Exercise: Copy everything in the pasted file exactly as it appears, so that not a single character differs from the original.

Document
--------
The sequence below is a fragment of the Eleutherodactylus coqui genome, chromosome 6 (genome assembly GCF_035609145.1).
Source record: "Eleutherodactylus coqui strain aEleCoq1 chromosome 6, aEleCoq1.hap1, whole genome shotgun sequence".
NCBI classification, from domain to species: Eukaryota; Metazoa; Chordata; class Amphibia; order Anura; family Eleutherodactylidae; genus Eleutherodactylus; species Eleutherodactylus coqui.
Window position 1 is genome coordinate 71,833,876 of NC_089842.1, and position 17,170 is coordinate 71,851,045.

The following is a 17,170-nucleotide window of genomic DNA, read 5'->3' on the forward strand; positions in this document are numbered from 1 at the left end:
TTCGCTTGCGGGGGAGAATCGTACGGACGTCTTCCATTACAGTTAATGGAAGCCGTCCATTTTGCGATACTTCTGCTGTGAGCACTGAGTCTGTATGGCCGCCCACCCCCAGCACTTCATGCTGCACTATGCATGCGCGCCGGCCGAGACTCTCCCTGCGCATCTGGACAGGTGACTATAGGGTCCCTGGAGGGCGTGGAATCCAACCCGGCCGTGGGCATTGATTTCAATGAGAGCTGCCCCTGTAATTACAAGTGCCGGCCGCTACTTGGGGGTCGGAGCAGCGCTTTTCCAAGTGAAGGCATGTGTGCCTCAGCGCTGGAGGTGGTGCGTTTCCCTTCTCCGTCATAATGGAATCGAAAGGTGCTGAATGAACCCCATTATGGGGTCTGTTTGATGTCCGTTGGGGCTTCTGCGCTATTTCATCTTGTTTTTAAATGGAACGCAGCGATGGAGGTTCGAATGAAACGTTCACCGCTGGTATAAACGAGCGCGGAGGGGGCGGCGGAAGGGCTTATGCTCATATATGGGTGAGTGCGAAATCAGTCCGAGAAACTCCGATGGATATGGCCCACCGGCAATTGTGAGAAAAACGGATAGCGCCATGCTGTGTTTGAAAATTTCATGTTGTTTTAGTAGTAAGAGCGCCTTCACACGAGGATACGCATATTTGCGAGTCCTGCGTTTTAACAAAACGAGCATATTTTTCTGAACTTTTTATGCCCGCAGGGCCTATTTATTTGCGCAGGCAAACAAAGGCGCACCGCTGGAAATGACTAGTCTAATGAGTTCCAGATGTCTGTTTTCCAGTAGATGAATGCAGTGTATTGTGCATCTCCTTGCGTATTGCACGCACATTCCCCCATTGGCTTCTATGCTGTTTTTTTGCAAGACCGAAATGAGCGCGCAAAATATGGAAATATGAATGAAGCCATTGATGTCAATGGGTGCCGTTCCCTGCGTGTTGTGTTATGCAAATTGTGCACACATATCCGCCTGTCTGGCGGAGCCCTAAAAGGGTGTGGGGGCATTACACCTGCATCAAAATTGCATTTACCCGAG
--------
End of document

The sequence below is a fragment of the Eleutherodactylus coqui genome, chromosome 6 (genome assembly GCF_035609145.1).
Source record: "Eleutherodactylus coqui strain aEleCoq1 chromosome 6, aEleCoq1.hap1, whole genome shotgun sequence".
NCBI classification, from domain to species: Eukaryota; Metazoa; Chordata; class Amphibia; order Anura; family Eleutherodactylidae; genus Eleutherodactylus; species Eleutherodactylus coqui.
Window position 1 is genome coordinate 71,833,876 of NC_089842.1, and position 17,170 is coordinate 71,851,045.

The following is a 17,170-nucleotide window of genomic DNA, read 5'->3' on the forward strand; positions in this document are numbered from 1 at the left end:
TTCGCTTGCGGGGGAGAATCGTACGGACGTCTTCCATTACAGTTAATGGAAGCCGTCCATTTTGCGATACTTCTGCTGTGAGCACTGAGTCTGTATGGCCGCCCACCCCCAGCACTTCATGCTGCACTATGCATGCGCGCCGGCCGAGACTCTCCCTGCGCATCTGGACAGGTGACTATAGGGTCCCTGGAGGGCGTGGAATCCAACCCGGCCGTGGGCATTGATTTCAATGAGAGCTGCCCCTGTAATTACAAGTGCCGGCCGCTACTTGGGGGTCGGAGCAGCGCTTTTCCAAGTGAAGGCATGTGTGCCTCAGCGCTGGAGGTGGTGCGTTTCCCTTCTCCGTCATAATGGAATCGAAAGGTGCTGAATGAACCCCATTATGGGGTCTGTTTGATGTCCGTTGGGGCTTCTGCGCTATTTCATCTTGTTTTTAAATGGAACGCAGCGATGGAGGTTCGAATGAAACGTTCACCGCTGGTATAAACGAGCGCGGAGGGGGCGGCGGAAGGGCTTATGCTCATATATGGGTGAGTGCGAAATCAGTCCGAGAAACTCCGATGGATATGGCCCACCGGCAATTGTGAGAAAAACGGATAGCGCCATGCTGTGTTTGAAAATTTCATGTTGTTTTAGTAGTAAGAGCGCCTTCACACGAGGATACGCATATTTGCGAGTCCTGCGTTTTAACAAAACGAGCATATTTTTCTGAACTTTTTATGCCCGCAGGGCCTATTTATTTGCGCAGGCAAACAAAGGCGCACCGCTGGAAATGACTAGTCTAATGAGTTCCAGATGTCTGTTTTCCAGTAGATGAATGCAGTGTATTGTGCATCTCCTTGCGTATTGCACGCACATTCCCCCATTGGCTTCTATGCTGTTTTTTTGCAAGACCGAAATGAGCGCGCAAAATATGGAAATATGAATGAAGCCATTGATGTCAATGGGTGCCGTTCCCTGCGTGTTGTGTTATGCAAATTGTGCACACATATCCGCCTGTCTGGCGGAGCCCTAAAAGGGTGTGGGGGCATTACACCTGCATCAAAATTGCATTTACCCGAG